The skies at night
The skies at nightNASA / Science Faction

The summer skies are filled with planets, stars and constellations, many visible without a telescope, astronomer Dean Regas says.

Regas, author of "100 Things to See in the Night Sky, Expanded Edition," says he stargazes as an escape from coronavirus lockdown.

If you want to start mapping the skies, now’s a good time to begin. The two biggest planets in our solar system — Jupiter and Saturn — are inching closer and closer as July progresses, he says.

You might have already caught a glimpse of their rise in the southeastern sky, he says.

To identify constellations, Regas suggests getting familiar with directions and heights. You can utilize technology such as compass apps or measure angles using your hands, he says.

When looking for angles, use your pinky to mark one degree of sky, use three fingers for five degrees and make a fist for 10 degrees.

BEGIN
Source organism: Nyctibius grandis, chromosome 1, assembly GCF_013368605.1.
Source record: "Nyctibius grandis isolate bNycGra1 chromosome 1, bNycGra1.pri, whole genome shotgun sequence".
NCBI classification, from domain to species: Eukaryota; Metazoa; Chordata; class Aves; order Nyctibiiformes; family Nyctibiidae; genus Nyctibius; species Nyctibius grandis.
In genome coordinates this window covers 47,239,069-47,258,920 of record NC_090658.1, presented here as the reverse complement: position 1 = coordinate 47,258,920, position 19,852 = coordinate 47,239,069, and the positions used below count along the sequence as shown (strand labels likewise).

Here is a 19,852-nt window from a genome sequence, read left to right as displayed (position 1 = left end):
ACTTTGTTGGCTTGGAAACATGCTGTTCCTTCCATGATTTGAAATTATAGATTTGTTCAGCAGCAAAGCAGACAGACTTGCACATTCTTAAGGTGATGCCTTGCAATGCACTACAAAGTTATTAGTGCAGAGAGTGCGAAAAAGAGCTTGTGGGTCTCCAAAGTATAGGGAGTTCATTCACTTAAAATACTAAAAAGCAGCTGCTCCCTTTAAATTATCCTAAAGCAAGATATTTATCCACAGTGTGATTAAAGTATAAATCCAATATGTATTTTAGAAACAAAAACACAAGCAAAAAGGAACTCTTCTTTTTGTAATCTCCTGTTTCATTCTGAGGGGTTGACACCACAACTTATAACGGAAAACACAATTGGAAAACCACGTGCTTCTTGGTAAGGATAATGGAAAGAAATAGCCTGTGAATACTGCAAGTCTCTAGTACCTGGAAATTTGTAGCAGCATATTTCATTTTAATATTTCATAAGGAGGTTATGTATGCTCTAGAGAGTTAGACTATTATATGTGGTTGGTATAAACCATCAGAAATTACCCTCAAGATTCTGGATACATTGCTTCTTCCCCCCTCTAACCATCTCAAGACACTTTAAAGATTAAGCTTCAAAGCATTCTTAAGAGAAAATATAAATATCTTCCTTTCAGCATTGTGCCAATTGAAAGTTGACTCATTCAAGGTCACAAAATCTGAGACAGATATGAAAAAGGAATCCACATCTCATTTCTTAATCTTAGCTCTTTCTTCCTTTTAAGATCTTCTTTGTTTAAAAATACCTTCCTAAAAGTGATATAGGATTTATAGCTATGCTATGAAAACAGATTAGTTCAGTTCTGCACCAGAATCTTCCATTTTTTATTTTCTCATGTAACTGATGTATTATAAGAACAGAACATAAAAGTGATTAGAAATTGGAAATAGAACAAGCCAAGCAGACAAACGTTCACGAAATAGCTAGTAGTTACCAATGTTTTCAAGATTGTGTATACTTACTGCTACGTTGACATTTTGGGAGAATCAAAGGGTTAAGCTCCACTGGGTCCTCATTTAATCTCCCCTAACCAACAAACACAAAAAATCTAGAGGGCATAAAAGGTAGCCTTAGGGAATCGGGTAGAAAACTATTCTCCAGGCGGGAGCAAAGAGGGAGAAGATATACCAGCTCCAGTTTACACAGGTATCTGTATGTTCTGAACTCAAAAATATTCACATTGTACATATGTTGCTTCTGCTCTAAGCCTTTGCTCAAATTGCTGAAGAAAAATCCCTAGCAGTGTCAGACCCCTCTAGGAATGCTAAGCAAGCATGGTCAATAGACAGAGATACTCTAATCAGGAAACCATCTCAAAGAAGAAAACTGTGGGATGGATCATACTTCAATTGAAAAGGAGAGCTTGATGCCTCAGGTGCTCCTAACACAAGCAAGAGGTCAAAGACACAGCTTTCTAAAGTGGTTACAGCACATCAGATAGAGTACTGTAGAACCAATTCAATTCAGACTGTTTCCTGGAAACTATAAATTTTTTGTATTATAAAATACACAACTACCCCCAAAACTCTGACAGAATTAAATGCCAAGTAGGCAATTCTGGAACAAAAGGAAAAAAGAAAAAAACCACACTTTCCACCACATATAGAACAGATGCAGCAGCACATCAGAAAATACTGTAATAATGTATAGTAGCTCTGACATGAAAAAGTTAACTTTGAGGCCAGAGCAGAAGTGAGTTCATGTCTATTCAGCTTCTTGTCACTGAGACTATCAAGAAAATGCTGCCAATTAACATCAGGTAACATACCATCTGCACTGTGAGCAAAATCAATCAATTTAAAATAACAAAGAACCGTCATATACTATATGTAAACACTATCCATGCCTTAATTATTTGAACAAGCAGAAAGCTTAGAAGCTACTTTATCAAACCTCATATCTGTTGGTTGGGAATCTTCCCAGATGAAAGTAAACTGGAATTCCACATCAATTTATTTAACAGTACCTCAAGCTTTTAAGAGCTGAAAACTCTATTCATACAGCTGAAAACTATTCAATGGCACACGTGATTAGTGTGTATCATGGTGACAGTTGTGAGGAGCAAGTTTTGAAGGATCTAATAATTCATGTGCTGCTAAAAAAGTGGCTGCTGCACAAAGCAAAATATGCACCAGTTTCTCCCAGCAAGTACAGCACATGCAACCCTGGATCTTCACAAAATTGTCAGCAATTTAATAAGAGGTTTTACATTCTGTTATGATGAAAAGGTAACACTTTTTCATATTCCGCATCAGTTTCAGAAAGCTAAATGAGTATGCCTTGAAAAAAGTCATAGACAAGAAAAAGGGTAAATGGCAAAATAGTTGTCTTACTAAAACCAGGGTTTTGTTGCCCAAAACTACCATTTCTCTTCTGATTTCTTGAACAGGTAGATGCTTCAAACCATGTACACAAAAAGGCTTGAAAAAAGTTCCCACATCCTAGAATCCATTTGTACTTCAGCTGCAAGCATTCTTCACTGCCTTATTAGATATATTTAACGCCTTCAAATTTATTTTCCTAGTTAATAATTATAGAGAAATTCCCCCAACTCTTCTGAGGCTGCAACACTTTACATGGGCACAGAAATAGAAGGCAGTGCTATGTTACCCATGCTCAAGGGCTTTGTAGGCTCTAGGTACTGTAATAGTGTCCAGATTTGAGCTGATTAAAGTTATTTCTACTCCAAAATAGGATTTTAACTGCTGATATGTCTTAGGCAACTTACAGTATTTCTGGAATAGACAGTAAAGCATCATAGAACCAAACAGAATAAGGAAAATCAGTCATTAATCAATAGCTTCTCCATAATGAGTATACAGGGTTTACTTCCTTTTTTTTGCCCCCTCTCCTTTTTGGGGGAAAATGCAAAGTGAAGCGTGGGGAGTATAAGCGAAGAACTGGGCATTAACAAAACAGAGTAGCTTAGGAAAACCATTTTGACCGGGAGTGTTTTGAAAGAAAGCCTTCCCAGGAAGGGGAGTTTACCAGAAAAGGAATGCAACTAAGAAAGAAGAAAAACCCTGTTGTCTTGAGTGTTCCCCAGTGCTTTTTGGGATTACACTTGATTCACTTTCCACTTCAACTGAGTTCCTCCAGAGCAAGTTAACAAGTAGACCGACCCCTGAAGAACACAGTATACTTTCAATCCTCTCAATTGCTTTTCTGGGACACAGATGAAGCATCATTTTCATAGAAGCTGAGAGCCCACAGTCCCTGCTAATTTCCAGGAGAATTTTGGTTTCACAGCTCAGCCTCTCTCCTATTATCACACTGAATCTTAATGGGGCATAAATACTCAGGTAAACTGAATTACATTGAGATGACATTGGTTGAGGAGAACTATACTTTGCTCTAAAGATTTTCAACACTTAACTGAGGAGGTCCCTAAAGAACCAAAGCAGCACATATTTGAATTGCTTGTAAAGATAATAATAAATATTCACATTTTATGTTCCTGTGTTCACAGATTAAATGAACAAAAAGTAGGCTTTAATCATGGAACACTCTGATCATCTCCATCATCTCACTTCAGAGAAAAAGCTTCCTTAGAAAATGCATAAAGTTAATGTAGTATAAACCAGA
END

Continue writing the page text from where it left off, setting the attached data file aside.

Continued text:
He says to look for pointer stars this time of year, such as the three-starred asterism known as the Summer Triangle.

“They'll be great guides to tell you which way the east is. And they'll be up all summer long,” he says.

The Big Dipper is another constellation to keep your eyes peeled for. The two stars at the end of the Big Dipper will point you to the North Star and the giant red star called Arcturus — which is among the brightest stars that can be seen from Earth.

Another summer celestial body to look for is Antares, a reddish star that is full of color and “twinkles a lot,” Regas says.

Antares is “the star that marks the heart of the Scorpius, my favorite summertime constellation, and you can get to see that every night in July,” he says.

Because of light pollution, residing in a city makes it harder to see the stars above. But Regas says because of the coronavirus shutdowns across the country, the skies have been a bit clearer.